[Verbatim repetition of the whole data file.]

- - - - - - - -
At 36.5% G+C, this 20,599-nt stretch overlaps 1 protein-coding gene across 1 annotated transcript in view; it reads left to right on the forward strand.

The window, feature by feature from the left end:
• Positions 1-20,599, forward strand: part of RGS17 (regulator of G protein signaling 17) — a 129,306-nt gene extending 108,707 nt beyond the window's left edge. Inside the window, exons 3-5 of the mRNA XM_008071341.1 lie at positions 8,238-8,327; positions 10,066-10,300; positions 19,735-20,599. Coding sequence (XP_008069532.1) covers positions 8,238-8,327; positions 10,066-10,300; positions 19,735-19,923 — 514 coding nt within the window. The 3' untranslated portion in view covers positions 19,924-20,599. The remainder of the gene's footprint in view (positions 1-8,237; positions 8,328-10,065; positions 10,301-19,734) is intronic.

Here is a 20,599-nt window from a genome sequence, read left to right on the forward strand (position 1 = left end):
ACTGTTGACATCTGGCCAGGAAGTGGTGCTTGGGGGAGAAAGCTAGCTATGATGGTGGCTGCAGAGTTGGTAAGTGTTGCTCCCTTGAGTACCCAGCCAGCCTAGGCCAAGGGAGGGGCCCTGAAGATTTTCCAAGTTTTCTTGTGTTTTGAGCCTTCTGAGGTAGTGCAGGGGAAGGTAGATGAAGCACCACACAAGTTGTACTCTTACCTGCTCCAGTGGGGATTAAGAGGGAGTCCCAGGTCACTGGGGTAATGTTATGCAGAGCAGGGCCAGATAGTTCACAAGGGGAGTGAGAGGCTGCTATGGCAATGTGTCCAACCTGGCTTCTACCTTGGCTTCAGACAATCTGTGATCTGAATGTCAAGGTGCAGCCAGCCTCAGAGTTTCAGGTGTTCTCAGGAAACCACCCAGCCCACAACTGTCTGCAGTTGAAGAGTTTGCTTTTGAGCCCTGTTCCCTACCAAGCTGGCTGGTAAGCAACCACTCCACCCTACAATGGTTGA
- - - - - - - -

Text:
At 36.5% G+C, this 20,599-nt stretch overlaps 1 protein-coding gene across 1 annotated transcript in view; it reads left to right on the forward strand.

The window, feature by feature from the left end:
• Positions 1-20,599, forward strand: part of RGS17 (regulator of G protein signaling 17) — a 129,306-nt gene extending 108,707 nt beyond the window's left edge. Inside the window, exons 3-5 of the mRNA XM_008071341.1 lie at positions 8,238-8,327; positions 10,066-10,300; positions 19,735-20,599. Coding sequence (XP_008069532.1) covers positions 8,238-8,327; positions 10,066-10,300; positions 19,735-19,923 — 514 coding nt within the window. The 3' untranslated portion in view covers positions 19,924-20,599. The remainder of the gene's footprint in view (positions 1-8,237; positions 8,328-10,065; positions 10,301-19,734) is intronic.

Here is a 20,599-nt window from a genome sequence, read left to right on the forward strand (position 1 = left end):
ACTGTTGACATCTGGCCAGGAAGTGGTGCTTGGGGGAGAAAGCTAGCTATGATGGTGGCTGCAGAGTTGGTAAGTGTTGCTCCCTTGAGTACCCAGCCAGCCTAGGCCAAGGGAGGGGCCCTGAAGATTTTCCAAGTTTTCTTGTGTTTTGAGCCTTCTGAGGTAGTGCAGGGGAAGGTAGATGAAGCACCACACAAGTTGTACTCTTACCTGCTCCAGTGGGGATTAAGAGGGAGTCCCAGGTCACTGGGGTAATGTTATGCAGAGCAGGGCCAGATAGTTCACAAGGGGAGTGAGAGGCTGCTATGGCAATGTGTCCAACCTGGCTTCTACCTTGGCTTCAGACAATCTGTGATCTGAATGTCAAGGTGCAGCCAGCCTCAGAGTTTCAGGTGTTCTCAGGAAACCACCCAGCCCACAACTGTCTGCAGTTGAAGAGTTTGCTTTTGAGCCCTGTTCCCTACCAAGCTGGCTGGTAAGCAACCACTCCACCCTACAATGGTTGA